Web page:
Tuesday, November 03, 2009

Reading and Understanding the Psalms (part 1)

Noticing patterns is one important aspect to understand the psalms. As poetry, words and phrases intertwine to communicate in ways that prose cannot. While a general overview of the psalter may seem a dry excercise, if we keep "patterns" in mind, we may discover how this favored book of the Bible draws the reader study and is very much alive! Interestingly, some of the same patterns we find in the Psalter also surface in other places in scripture, such as the Prophets and in other poetic passages, so studying the Psalms can inform our study of other passages as well.

The name "Psalms" comes from the Septuagint (Greek translation of the Hebrew scripture), as "psalmoi" and suggests the idea of "songs." The Hebrew name for the book, tehillim, connotes the idea of "praises" or "songs of praises."

The Psalter as a whole is a collection of 5 books and the editor of your Bible may have already noted these collections:

  • Book 1: Psalm 1-41
  • Book 2: Psalm 42-72
  • Book 3: Psalm 73-89
  • Book 4: Psalm 90-106
  • Book 5: Psalm 107-150

In future studies (Lord willing), we will define and understand more about the genre (types, or kinds) of psalms; however, let us already observe there is a pattern developing in the kinds of Psalms that begin each book:

  • Book 1 begins with a Wisdom Psalm (Psalm 1);
  • Book 2 begins with a Lament (Psalm 42);
  • Book 3 begins with a Wisdom Psalm (Psalm 73);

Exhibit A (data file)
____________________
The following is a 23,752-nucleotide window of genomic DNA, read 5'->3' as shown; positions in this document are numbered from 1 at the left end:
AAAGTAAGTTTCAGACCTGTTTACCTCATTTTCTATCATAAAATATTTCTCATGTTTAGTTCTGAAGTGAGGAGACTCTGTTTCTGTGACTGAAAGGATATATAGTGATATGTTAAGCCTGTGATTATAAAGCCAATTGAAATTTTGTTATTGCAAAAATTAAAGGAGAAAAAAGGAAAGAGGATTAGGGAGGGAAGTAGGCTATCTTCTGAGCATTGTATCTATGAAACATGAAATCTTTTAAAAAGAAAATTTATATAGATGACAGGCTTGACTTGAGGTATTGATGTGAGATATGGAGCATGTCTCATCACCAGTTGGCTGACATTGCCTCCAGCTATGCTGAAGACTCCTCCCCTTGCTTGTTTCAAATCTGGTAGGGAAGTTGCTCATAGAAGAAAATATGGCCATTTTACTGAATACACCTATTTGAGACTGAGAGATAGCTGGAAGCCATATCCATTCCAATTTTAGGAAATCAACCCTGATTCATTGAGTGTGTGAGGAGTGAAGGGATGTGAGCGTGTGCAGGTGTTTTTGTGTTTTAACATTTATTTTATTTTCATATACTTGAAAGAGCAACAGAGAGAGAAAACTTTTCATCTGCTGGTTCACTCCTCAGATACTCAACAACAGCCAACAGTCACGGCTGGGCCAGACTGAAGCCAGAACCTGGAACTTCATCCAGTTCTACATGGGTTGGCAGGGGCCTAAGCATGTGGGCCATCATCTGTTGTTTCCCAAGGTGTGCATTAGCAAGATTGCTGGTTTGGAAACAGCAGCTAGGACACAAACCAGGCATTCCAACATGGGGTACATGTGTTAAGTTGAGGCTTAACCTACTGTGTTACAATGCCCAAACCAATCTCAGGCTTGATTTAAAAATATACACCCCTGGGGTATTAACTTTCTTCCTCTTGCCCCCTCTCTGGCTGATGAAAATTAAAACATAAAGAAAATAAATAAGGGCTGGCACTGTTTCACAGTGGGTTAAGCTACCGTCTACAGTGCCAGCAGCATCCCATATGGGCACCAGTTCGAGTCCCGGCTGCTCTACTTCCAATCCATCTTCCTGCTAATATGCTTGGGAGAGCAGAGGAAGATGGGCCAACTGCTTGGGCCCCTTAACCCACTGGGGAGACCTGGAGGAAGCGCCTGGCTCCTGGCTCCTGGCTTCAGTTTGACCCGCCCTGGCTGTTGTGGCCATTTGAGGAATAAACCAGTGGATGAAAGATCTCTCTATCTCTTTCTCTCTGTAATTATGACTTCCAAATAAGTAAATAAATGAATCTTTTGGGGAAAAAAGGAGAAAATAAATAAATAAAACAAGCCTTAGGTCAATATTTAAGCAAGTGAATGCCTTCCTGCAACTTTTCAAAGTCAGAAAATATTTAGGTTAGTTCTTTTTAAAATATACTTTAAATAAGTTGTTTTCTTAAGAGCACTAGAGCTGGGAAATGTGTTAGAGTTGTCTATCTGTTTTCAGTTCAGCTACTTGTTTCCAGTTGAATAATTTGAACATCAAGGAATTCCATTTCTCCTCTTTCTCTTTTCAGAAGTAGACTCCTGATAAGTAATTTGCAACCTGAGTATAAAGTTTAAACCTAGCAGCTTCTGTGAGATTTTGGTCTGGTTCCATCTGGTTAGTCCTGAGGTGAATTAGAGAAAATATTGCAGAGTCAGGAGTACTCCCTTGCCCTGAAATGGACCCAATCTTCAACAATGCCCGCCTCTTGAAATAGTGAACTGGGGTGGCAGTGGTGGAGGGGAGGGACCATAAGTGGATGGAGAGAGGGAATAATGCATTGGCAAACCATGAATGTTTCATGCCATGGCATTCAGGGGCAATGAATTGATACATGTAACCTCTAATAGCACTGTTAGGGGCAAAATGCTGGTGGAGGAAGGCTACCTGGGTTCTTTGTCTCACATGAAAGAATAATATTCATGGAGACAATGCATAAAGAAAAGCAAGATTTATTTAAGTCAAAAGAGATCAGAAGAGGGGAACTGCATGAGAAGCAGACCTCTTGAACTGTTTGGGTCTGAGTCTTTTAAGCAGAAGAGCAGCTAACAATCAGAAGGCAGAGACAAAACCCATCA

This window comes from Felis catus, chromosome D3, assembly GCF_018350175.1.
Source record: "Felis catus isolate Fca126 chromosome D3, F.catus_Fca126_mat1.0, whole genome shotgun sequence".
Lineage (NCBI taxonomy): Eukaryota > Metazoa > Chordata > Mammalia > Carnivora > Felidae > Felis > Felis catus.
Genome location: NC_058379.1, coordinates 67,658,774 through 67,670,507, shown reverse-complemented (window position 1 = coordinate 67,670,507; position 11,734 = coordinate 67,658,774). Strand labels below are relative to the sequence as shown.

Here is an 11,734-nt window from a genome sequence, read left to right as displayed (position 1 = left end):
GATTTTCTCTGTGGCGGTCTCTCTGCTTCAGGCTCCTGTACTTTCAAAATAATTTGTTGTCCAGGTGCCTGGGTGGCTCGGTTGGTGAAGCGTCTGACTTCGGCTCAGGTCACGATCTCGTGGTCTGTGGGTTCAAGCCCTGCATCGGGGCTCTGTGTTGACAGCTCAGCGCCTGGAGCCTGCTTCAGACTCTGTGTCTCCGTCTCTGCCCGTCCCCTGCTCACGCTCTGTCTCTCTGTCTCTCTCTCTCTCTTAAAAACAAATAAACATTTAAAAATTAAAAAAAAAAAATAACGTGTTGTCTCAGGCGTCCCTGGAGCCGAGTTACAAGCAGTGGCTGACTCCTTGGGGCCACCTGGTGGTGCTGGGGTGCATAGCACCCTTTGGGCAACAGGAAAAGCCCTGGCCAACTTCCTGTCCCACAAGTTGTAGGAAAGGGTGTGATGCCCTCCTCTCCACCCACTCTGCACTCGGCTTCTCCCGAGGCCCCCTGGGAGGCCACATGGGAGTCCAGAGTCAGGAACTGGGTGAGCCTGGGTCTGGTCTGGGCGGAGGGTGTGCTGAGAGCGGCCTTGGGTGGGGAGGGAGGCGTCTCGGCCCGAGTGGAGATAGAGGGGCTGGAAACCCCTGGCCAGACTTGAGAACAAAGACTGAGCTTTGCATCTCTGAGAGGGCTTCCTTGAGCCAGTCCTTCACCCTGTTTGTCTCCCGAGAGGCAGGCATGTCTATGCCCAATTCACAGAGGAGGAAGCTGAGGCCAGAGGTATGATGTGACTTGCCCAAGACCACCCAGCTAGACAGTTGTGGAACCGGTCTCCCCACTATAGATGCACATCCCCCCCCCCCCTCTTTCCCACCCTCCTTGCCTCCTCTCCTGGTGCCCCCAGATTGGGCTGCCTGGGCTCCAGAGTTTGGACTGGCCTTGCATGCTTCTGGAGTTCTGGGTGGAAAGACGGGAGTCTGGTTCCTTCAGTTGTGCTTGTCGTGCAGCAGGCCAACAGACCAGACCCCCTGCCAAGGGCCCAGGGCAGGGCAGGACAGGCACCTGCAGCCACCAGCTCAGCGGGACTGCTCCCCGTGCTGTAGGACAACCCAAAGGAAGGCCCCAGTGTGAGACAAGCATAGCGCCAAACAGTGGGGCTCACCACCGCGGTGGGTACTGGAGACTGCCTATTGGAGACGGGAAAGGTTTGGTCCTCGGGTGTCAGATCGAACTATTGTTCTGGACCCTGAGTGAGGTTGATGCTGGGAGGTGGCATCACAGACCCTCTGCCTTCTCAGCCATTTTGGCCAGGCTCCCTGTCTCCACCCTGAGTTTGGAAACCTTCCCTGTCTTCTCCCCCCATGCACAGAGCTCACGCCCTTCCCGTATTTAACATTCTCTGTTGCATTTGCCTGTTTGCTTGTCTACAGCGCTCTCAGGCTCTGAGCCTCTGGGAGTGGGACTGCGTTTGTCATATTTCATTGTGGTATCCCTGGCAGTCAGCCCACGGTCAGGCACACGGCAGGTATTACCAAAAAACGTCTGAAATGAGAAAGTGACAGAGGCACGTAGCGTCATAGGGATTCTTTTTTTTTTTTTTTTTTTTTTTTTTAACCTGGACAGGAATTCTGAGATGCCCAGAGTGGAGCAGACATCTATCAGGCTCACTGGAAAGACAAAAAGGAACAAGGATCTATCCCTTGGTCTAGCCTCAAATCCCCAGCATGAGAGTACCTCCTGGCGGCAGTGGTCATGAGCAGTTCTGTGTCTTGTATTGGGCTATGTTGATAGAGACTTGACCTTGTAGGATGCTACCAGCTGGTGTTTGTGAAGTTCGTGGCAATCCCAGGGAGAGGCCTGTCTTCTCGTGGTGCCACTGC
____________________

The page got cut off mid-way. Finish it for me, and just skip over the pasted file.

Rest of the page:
• Book 4 begins with a Lament (Psalm 90); and,
  • Book 5 begins with a Psalm of Thanksgiving (107).

Do you see it? Wisdom; lament; wisdom; lament; followed by a rapture of thanksgiving!

Each book, regardless of how it begins, ends with a doxology,or outburst of praise:

  • Book 1, "Blessed be the LORD, the God of Israel, from everlasting to everlasting. Amen and Amen." (41:13);
  • Book 2, "Blessed be the LORD God, the God of Israel, who alone works wonders. And blessed be His glorious name forever; and may the whole earth be filled with His glory. Amen, and Amen." (72:18-19);
  • Book 3, "Blessed be the LORD forever! Amen and Amen." (89:52);
  • Book 4, "Blessed be the LORD, the God of Israel, from everlasting even to everlasting. And let all the people say, 'Amen.' Praise the LORD!" (106:48);
  • Book 5, well, just read Psalm 150.

    One more thing: have you noticed that despite the popularity of the book throughout time, with the exception of Psalm 23 and a handful of others, most people spend more time in last half of the book? Think about it: when you are feeling down spiritually and you find yourself thumbing through the Psalter, where do you find the most encouragement? In the last portion of the book? Right away the reader should note there is another kind of pattern developing: increasing praise governs the content of the entire book.

Laments occupy the first of the Psalter, then decrease as one moves toward the midpoint. Contrary-wise, there are few praises at the beginning and increase past the mid-point to the end of the book. The book moves the reader toward higher and higher praise!

(go to Part 2)

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